> Soft lockup: kernel has run for too long without rescheduling
> Hard lockup: kernel has run for too long with interrupts disabled
> Both of these are detected by the NMI watchdog handler.
> 9b6e63cbf85b89b2d fixes a soft lockup by adding a manual rescheduling
> point.  Replacing that with touch_nmi_watchdog() won't work (I think). 
> Presumably calling touch_softlockup_watchdog() will "work", in that it
> suppresses the warning.  But it won't fix the thing which the warning
> is actually warning about: starvation of the CPU scheduler.  That's
> what the cond_resched() does.

But, unlike memmap_init_zone(), which can be used after boot, here we do
not worry about kernel running for too long.  This is because we are
booting, and no user programs are running.

So, it is acceptable to have a long uninterruptible span, as long
as we making a useful progress. BTW, the boot CPU still has
interrupts enabled during this span.

Comment in: include/linux/nmi.h, states:

 * If the architecture supports the NMI watchdog, touch_nmi_watchdog()
 * may be used to reset the timeout - for code which intentionally
 * disables interrupts for a long time. This call is stateless.

Which is exactly what we are trying to do here, now that these threads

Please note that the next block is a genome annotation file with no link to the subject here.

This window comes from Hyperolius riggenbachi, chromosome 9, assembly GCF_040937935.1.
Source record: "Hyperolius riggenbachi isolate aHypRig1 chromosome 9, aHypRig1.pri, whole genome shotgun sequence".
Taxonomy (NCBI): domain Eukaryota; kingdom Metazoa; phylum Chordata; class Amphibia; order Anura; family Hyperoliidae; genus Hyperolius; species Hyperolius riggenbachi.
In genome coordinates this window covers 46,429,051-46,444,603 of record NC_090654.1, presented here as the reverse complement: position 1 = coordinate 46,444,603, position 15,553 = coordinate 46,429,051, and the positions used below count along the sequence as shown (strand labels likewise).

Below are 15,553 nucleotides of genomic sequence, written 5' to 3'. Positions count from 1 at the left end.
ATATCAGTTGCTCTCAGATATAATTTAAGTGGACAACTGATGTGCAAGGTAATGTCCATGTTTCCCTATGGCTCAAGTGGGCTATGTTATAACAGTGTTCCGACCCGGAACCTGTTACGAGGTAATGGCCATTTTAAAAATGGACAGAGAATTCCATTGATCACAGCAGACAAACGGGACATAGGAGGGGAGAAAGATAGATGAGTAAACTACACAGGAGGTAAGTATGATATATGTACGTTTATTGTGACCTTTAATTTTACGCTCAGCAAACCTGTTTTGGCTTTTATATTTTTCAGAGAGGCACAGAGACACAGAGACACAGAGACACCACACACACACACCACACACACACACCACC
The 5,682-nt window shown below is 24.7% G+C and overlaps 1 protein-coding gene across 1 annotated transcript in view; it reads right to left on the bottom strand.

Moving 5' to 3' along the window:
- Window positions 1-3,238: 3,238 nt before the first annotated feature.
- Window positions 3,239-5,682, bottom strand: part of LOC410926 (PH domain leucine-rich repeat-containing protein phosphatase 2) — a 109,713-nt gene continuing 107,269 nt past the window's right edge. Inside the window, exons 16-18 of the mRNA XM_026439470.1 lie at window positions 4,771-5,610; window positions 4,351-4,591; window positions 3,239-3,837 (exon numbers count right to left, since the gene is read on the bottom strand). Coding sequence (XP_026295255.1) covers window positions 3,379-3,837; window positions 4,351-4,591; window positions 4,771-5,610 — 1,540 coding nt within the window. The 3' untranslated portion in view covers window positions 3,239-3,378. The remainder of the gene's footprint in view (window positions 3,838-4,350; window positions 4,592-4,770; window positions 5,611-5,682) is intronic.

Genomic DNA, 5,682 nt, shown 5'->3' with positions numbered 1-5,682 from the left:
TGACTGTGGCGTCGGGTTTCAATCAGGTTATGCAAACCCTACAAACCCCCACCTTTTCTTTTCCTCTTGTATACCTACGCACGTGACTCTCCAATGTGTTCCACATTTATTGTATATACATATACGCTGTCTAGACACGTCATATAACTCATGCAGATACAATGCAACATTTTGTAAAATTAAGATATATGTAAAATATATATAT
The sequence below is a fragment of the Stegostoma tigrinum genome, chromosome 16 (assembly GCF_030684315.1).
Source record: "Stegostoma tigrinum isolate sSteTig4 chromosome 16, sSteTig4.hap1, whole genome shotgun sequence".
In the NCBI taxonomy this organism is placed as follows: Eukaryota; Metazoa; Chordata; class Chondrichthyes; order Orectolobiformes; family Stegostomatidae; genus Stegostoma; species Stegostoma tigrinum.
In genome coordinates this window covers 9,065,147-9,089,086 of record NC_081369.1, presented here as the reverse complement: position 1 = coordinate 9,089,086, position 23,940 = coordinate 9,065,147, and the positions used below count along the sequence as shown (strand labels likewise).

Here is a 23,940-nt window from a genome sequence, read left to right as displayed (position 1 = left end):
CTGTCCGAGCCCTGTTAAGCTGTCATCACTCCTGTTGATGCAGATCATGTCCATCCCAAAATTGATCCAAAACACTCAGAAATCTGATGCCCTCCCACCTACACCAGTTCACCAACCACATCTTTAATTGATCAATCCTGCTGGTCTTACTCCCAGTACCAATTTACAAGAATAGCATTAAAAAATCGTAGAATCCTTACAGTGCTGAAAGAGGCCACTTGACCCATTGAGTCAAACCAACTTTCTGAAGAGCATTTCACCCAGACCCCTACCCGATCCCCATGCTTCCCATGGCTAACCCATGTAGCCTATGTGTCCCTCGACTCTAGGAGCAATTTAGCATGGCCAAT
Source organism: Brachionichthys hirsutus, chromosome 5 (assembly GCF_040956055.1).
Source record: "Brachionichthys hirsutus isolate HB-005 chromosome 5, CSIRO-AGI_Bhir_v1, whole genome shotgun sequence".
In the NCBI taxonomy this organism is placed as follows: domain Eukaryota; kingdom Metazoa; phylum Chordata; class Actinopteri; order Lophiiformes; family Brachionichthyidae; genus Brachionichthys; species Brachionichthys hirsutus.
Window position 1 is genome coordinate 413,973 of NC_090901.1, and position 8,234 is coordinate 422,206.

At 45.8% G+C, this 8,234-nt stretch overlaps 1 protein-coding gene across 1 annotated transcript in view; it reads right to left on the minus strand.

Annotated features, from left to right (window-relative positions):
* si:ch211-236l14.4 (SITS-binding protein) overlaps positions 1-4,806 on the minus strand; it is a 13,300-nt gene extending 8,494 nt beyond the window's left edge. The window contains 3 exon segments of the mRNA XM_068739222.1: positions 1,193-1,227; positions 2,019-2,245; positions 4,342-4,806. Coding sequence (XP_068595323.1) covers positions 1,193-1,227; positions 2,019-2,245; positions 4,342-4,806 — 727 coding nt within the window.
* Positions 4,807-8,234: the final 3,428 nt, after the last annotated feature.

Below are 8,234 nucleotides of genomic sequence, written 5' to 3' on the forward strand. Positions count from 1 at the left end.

run with interrupts disabled.

Before, where they were running with interrupts enabled, and
cond_resched() was enough to satisfy soft lockups.

> I'm not sure what to suggest, really.  Your changelog isn't the best:
> "Vlastimil Babka reported about a window issue during which when
> deferred pages are initialized, and the current version of on-demand
> initialization is finished, allocations may fail".  Well...  where is
> ths mysterious window?  Without such detail it's hard for others to
> suggest alternative approaches.

Here is hopefully a better description of the problem:

Currently, during boot we preinitialize some number of struct pages to satisfy 
all boot allocations. Even if these allocations happen when we initialize the 
reset of deferred pages in page_alloc_init_late(). The problem is that we do 
not know how much kernel will need, and it also depends on various options.

So, with this work, we are changing this behavior to initialize struct pages 
on-demand, only when allocations happen.

During boot, when we try to allocate memory, the on-demand struct page 
initialization code takes care of it. But, once the deferred pages are 
initializing in:

   for_each_node_state(nid, N_MEMORY)

We cannot use on-demand initialization, as these threads resize pgdat.

This whole thing is to take care of this time.

My first version of on-demand deferred page initialization would simply fail to 
allocate memory during this period of time. But, this new version waits for 
threads to finish initializing deferred memory, and successfully perform the 

Because interrupt handler would wait for pgdat resize lock.

Thank you,

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